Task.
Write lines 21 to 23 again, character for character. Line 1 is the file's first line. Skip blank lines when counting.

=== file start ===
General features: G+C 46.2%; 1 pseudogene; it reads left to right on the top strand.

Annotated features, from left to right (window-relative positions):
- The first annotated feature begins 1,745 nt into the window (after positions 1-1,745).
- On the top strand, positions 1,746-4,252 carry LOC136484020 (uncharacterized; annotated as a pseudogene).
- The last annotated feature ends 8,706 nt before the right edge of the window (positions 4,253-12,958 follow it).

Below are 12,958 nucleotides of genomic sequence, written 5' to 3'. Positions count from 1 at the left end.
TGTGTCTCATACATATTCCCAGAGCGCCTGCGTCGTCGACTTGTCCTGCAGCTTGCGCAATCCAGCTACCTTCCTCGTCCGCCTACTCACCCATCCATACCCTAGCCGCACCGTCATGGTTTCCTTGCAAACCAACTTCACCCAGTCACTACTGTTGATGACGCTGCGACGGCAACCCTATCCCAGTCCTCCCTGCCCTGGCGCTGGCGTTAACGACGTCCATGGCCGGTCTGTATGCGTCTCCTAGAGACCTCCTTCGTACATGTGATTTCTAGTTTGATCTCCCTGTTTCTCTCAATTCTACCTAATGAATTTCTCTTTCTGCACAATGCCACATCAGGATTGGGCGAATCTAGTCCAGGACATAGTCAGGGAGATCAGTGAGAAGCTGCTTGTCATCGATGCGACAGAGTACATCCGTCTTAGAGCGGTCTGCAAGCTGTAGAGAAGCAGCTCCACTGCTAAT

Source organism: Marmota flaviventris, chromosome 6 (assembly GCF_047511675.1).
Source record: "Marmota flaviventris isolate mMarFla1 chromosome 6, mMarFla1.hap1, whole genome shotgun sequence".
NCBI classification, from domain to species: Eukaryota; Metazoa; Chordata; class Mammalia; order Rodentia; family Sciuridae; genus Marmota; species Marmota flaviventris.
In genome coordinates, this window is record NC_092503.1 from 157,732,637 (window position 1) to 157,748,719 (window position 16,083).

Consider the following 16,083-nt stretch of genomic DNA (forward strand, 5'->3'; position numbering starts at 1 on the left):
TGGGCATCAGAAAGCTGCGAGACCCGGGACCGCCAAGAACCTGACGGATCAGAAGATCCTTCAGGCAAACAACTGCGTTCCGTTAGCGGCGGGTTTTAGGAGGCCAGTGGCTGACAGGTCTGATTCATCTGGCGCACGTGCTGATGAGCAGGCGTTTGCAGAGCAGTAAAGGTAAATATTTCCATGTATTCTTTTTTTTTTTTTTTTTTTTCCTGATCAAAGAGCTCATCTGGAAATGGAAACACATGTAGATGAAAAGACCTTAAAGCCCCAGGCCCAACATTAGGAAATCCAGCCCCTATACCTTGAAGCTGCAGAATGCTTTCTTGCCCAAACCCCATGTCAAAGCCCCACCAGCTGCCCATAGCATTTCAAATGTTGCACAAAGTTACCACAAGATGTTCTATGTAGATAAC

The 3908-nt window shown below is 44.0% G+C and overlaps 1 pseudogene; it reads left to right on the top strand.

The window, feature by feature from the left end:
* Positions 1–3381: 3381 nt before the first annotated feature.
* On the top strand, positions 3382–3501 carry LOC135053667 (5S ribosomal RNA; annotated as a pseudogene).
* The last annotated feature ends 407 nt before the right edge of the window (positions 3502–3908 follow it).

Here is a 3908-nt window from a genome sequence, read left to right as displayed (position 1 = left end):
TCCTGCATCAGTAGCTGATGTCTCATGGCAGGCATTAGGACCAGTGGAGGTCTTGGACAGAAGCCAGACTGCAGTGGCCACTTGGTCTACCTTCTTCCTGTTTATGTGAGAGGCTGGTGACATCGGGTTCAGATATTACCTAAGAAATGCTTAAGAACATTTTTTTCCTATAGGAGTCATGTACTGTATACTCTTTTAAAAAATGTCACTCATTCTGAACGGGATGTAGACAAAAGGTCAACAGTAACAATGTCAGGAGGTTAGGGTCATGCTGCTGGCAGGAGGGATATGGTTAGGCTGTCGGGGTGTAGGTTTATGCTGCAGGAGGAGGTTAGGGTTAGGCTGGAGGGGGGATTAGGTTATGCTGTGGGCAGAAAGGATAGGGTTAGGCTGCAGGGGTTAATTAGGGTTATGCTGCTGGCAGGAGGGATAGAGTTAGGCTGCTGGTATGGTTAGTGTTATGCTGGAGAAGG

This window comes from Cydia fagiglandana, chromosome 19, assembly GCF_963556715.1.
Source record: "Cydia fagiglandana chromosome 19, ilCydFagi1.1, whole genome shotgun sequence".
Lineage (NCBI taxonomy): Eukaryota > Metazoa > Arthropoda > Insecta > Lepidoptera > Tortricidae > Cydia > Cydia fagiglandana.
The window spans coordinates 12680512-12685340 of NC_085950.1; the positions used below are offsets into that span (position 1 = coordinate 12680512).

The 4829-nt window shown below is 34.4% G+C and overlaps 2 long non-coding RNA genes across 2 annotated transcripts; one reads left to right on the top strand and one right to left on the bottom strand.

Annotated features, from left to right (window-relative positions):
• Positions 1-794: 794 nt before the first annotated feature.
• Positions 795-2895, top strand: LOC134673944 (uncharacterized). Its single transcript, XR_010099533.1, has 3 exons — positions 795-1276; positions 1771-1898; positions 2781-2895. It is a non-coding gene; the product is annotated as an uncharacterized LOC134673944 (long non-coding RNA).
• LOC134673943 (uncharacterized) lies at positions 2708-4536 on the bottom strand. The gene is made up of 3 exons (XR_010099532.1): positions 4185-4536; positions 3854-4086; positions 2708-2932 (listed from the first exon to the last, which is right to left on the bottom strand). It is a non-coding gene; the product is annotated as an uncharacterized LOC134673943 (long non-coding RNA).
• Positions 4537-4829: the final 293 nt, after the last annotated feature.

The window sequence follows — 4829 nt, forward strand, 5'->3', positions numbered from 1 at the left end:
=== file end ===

This window comes from Cydia fagiglandana, chromosome 19, assembly GCF_963556715.1.
Source record: "Cydia fagiglandana chromosome 19, ilCydFagi1.1, whole genome shotgun sequence".
Lineage (NCBI taxonomy): Eukaryota > Metazoa > Arthropoda > Insecta > Lepidoptera > Tortricidae > Cydia > Cydia fagiglandana.